By going “Christmas tree,” the pilots turned on all the exterior lighting on the A-10, easily marking their locations for each other. But the Taliban took notice as well, making the A-10s an instant target for Taliban fire, which was also what the pilots had hoped for. If the Taliban were firing at them, they were no longer firing at the trapped Marines.
“We were happy to have them fire at us instead,” Cavazos recalled.
During the first 25 minutes there, each pilot made seven strafing runs with the A-10’s powerful 30mm GAU-8 cannon. At times, the Hogs were firing within 30 meters of the Marines position. With the tight confines of the valley restricting a lot of their flexibility, the A-10s were forced to used daytime strafing maneuvers in the darkened valley, putting them well within the effective range of the the Taliban’s deadly DShK heavy machine guns, which also became targets for the A-10 pilots. Cavazos destroyed three and Parvin got a fourth. And as the A-10s began to eliminate some of the threats, the Marines were able to fight off fighters who were trying to breach their position. As the rate of enemy fire slowed, the Hogs made low show-of-force flybys, hoping to draw enemy fire which they did, allowing them to identify their positions and attack.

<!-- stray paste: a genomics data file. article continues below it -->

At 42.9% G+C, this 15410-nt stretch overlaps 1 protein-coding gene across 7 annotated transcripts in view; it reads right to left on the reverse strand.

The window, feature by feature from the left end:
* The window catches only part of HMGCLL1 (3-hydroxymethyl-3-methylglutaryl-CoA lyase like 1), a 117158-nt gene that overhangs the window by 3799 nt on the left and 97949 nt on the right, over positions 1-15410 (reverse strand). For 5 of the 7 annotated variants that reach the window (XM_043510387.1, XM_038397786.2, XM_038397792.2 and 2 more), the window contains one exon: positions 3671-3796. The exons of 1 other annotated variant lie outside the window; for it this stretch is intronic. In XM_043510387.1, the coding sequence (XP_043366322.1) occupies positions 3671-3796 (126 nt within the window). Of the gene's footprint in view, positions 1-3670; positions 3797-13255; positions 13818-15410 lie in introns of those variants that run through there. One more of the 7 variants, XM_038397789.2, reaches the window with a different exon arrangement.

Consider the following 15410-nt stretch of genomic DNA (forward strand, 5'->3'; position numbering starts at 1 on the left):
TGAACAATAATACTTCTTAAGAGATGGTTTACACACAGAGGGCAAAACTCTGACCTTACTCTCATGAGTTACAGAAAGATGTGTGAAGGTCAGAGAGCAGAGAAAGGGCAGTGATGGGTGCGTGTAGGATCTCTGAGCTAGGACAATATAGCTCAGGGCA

Seeing the opportunity, the Marines made the decision to go, looking to move from the building to an eight-foot wall to the north of the compound. Their plan was to “move quickly and violently” from their position. According to the Assistant Team Leader’s statement, “We prepper the building exit with our remaining grenades and burst out firing our personal weapons at the cyclic rate. As we moved through the compound we engaged a number of insurgents as close as 10 feet away. I knew at that point, it was our only course of action to take if we were going to get out of there alive.”